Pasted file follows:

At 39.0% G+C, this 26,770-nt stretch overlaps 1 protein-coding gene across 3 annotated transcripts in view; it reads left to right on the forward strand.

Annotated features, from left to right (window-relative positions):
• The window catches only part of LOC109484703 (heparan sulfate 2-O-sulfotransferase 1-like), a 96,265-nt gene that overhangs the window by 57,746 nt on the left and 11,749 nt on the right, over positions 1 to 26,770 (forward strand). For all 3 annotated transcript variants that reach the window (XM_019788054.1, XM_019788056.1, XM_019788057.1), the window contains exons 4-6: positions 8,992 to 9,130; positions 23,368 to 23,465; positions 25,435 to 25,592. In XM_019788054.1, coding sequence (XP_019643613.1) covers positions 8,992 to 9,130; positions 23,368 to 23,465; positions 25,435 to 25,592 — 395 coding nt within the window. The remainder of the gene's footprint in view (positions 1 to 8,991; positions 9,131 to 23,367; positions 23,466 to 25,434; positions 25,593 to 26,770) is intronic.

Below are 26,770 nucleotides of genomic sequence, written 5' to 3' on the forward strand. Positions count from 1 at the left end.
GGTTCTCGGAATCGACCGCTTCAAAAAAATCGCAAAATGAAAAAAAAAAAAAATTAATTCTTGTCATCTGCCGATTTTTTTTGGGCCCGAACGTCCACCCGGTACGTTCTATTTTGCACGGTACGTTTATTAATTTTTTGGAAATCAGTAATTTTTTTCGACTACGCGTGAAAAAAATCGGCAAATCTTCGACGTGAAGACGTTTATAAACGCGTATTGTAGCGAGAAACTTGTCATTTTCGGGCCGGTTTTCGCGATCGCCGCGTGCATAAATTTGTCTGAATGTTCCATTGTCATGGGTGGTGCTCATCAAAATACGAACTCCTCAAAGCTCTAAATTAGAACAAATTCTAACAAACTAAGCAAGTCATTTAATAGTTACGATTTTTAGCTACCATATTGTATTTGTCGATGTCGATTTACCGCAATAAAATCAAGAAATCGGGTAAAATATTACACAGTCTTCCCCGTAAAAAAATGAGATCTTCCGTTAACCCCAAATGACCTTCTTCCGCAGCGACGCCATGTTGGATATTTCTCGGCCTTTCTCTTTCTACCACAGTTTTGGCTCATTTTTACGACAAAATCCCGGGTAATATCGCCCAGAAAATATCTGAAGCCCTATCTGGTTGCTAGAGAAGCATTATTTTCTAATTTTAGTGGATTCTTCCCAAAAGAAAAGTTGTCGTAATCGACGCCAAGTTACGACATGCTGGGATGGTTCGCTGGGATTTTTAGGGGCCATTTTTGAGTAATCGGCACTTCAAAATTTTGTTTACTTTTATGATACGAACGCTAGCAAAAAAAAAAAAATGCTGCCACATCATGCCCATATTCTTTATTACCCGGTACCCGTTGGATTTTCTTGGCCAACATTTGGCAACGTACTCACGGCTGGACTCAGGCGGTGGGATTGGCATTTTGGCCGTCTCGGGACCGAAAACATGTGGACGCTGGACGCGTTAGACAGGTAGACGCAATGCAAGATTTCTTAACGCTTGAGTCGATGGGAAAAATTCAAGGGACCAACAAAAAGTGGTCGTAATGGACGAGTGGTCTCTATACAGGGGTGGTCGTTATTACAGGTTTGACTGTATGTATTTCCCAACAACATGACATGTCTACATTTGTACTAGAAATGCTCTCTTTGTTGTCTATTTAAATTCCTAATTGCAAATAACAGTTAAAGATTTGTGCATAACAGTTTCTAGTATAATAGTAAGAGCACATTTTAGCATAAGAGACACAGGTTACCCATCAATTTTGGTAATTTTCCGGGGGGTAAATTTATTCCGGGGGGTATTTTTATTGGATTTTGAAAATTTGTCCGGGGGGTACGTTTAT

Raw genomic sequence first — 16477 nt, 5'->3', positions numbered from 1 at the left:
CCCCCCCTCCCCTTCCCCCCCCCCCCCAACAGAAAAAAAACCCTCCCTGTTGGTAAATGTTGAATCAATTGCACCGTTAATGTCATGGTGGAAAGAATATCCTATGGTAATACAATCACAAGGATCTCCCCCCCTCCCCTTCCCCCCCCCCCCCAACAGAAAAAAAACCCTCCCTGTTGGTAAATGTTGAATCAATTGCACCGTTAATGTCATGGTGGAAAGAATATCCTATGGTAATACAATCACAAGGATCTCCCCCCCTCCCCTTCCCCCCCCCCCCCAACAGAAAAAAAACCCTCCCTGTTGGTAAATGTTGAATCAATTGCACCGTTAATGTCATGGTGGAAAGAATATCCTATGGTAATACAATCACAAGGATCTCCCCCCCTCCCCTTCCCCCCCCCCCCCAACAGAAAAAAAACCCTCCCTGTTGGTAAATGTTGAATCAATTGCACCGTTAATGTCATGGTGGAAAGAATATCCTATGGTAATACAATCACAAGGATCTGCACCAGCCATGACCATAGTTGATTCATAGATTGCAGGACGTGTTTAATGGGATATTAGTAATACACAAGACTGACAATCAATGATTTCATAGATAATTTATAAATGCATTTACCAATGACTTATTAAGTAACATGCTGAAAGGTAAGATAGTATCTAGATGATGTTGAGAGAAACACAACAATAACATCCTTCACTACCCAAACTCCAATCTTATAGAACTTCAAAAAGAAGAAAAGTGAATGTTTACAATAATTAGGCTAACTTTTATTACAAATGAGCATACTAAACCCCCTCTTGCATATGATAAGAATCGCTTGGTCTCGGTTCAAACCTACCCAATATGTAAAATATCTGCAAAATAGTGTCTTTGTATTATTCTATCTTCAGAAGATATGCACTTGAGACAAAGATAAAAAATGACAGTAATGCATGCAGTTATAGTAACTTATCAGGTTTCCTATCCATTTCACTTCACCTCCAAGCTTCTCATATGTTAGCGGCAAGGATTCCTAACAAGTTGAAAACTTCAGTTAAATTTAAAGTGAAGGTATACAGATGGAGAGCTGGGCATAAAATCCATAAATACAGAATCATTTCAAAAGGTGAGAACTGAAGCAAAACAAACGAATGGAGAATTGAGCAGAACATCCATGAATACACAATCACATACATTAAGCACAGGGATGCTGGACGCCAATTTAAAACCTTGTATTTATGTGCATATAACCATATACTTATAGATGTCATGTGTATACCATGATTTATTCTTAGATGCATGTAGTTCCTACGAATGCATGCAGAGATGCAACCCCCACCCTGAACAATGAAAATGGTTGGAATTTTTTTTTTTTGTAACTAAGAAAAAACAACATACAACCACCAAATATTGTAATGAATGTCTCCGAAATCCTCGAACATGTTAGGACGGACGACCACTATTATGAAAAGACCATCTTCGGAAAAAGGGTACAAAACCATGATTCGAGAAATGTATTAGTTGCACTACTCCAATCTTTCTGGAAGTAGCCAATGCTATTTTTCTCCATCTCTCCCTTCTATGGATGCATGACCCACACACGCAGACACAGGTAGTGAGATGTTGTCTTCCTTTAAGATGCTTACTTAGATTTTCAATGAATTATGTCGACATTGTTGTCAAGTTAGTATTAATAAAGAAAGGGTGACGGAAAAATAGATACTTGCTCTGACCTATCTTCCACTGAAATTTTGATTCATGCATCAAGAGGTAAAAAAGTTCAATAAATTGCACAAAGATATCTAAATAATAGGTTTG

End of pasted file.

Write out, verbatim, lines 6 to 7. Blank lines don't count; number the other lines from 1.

Raw genomic sequence first — 16477 nt, 5'->3', positions numbered from 1 at the left:
CCCCCCCTCCCCTTCCCCCCCCCCCCCAACAGAAAAAAAACCCTCCCTGTTGGTAAATGTTGAATCAATTGCACCGTTAATGTCATGGTGGAAAGAATATCCTATGGTAATACAATCACAAGGATCTCCCCCCCTCCCCTTCCCCCCCCCCCCCAACAGAAAAAAAACCCTCCCTGTTGGTAAATGTTGAATCAATTGCACCGTTAATGTCATGGTGGAAAGAATATCCTATGGTAATACAATCACAAGGATCTCCCCCCCTCCCCTTCCCCCCCCCCCCCAACAGAAAAAAAACCCTCCCTGTTGGTAAATGTTGAATCAATTGCACCGTTAATGTCATGGTGGAAAGAATATCCTATGGTAATACAATCACAAGGATCTCCCCCCCTCCCCTTCCCCCCCCCCCCCAACAGAAAAAAAACCCTCCCTGTTGGTAAATGTTGAATCAATTGCACCGTTAATGTCATGGTGGAAAGAATATCCTATGGTAATACAATCACAAGGATCTGCACCAGCCATGACCATAGTTGATTCATAGATTGCAGGACGTGTTTAATGGGATATTAGTAATACACAAGACTGACAATCAATGATTTCATAGATAATTTATAAATGCATTTACCAATGACTTATTAAGTAACATGCTGAAAGGTAAGATAGTATCTAGATGATGTTGAGAGAAACACAACAATAACATCCTTCACTACCCAAACTCCAATCTTATAGAACTTCAAAAAGAAGAAAAGTGAATGTTTACAATAATTAGGCTAACTTTTATTACAAATGAGCATACTAAACCCCCTCTTGCATATGATAAGAATCGCTTGGTCTCGGTTCAAACCTACCCAATATGTAAAATATCTGCAAAATAGTGTCTTTGTATTATTCTATCTTCAGAAGATATGCACTTGAGACAAAGATAAAAAATGACAGTAATGCATGCAGTTATAGTAACTTATCAGGTTTCCTATCCATTTCACTTCACCTCCAAGCTTCTCATATGTTAGCGGCAAGGATTCCTAACAAGTTGAAAACTTCAGTTAAATTTAAAGTGAAGGTATACAGATGGAGAGCTGGGCATAAAATCCATAAATACAGAATCATTTCAAAAGGTGAGAACTGAAGCAAAACAAACGAATGGAGAATTGAGCAGAACATCCATGAATACACAATCACATACATTAAGCACAGGGATGCTGGACGCCAATTTAAAACCTTGTATTTATGTGCATATAACCATATACTTATAGATGTCATGTGTATACCATGATTTATTCTTAGATGCATGTAGTTCCTACGAATGCATGCAGAGATGCAACCCCCACCCTGAACAATGAAAATGGTTGGAATTTTTTTTTTTTGTAACTAAGAAAAAACAACATACAACCACCAAATATTGTAATGAATGTCTCCGAAATCCTCGAACATGTTAGGACGGACGACCACTATTATGAAAAGACCATCTTCGGAAAAAGGGTACAAAACCATGATTCGAGAAATGTATTAGTTGCACTACTCCAATCTTTCTGGAAGTAGCCAATGCTATTTTTCTCCATCTCTCCCTTCTATGGATGCATGACCCACACACGCAGACACAGGTAGTGAGATGTTGTCTTCCTTTAAGATGCTTACTTAGATTTTCAATGAATTATGTCGACATTGTTGTCAAGTTAGTATTAATAAAGAAAGGGTGACGGAAAAATAGATACTTGCTCTGACCTATCTTCCACTGAAATTTTGATTCATGCATCAAGAGGTAAAAAAGTTCAATAAATTGCACAAAGATATCTAAATAATAGGTTTG